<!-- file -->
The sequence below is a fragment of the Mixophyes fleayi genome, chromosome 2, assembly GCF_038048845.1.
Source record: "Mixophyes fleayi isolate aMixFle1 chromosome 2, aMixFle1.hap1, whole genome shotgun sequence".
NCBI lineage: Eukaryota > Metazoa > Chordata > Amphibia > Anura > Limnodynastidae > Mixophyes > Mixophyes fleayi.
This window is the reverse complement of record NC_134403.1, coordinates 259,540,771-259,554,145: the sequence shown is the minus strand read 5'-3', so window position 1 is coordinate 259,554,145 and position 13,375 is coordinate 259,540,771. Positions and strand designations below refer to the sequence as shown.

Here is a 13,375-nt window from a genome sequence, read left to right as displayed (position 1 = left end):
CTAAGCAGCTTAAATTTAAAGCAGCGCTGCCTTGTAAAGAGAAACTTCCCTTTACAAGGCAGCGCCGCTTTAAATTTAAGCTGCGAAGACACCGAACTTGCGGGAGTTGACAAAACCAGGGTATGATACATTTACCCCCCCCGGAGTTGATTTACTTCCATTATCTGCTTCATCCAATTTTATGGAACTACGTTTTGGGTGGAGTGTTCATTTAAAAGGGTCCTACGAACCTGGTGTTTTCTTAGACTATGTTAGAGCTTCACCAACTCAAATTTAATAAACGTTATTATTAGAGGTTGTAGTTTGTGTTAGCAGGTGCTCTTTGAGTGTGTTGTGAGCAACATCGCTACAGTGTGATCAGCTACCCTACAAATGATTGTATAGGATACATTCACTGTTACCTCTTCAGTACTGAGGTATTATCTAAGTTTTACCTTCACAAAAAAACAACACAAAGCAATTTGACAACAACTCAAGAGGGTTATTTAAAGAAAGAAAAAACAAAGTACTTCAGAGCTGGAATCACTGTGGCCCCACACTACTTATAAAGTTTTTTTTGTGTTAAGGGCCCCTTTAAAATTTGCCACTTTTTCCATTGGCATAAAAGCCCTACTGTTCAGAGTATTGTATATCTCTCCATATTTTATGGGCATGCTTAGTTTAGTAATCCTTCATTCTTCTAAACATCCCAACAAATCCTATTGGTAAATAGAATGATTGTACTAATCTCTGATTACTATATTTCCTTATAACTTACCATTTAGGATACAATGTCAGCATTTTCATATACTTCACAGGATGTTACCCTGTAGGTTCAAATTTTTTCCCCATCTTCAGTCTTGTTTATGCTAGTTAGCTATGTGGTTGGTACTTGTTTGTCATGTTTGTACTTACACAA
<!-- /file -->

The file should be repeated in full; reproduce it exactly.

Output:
The sequence below is a fragment of the Mixophyes fleayi genome, chromosome 2, assembly GCF_038048845.1.
Source record: "Mixophyes fleayi isolate aMixFle1 chromosome 2, aMixFle1.hap1, whole genome shotgun sequence".
NCBI lineage: Eukaryota > Metazoa > Chordata > Amphibia > Anura > Limnodynastidae > Mixophyes > Mixophyes fleayi.
This window is the reverse complement of record NC_134403.1, coordinates 259,540,771-259,554,145: the sequence shown is the minus strand read 5'-3', so window position 1 is coordinate 259,554,145 and position 13,375 is coordinate 259,540,771. Positions and strand designations below refer to the sequence as shown.

Here is a 13,375-nt window from a genome sequence, read left to right as displayed (position 1 = left end):
CTAAGCAGCTTAAATTTAAAGCAGCGCTGCCTTGTAAAGAGAAACTTCCCTTTACAAGGCAGCGCCGCTTTAAATTTAAGCTGCGAAGACACCGAACTTGCGGGAGTTGACAAAACCAGGGTATGATACATTTACCCCCCCCGGAGTTGATTTACTTCCATTATCTGCTTCATCCAATTTTATGGAACTACGTTTTGGGTGGAGTGTTCATTTAAAAGGGTCCTACGAACCTGGTGTTTTCTTAGACTATGTTAGAGCTTCACCAACTCAAATTTAATAAACGTTATTATTAGAGGTTGTAGTTTGTGTTAGCAGGTGCTCTTTGAGTGTGTTGTGAGCAACATCGCTACAGTGTGATCAGCTACCCTACAAATGATTGTATAGGATACATTCACTGTTACCTCTTCAGTACTGAGGTATTATCTAAGTTTTACCTTCACAAAAAAACAACACAAAGCAATTTGACAACAACTCAAGAGGGTTATTTAAAGAAAGAAAAAACAAAGTACTTCAGAGCTGGAATCACTGTGGCCCCACACTACTTATAAAGTTTTTTTTGTGTTAAGGGCCCCTTTAAAATTTGCCACTTTTTCCATTGGCATAAAAGCCCTACTGTTCAGAGTATTGTATATCTCTCCATATTTTATGGGCATGCTTAGTTTAGTAATCCTTCATTCTTCTAAACATCCCAACAAATCCTATTGGTAAATAGAATGATTGTACTAATCTCTGATTACTATATTTCCTTATAACTTACCATTTAGGATACAATGTCAGCATTTTCATATACTTCACAGGATGTTACCCTGTAGGTTCAAATTTTTTCCCCATCTTCAGTCTTGTTTATGCTAGTTAGCTATGTGGTTGGTACTTGTTTGTCATGTTTGTACTTACACAA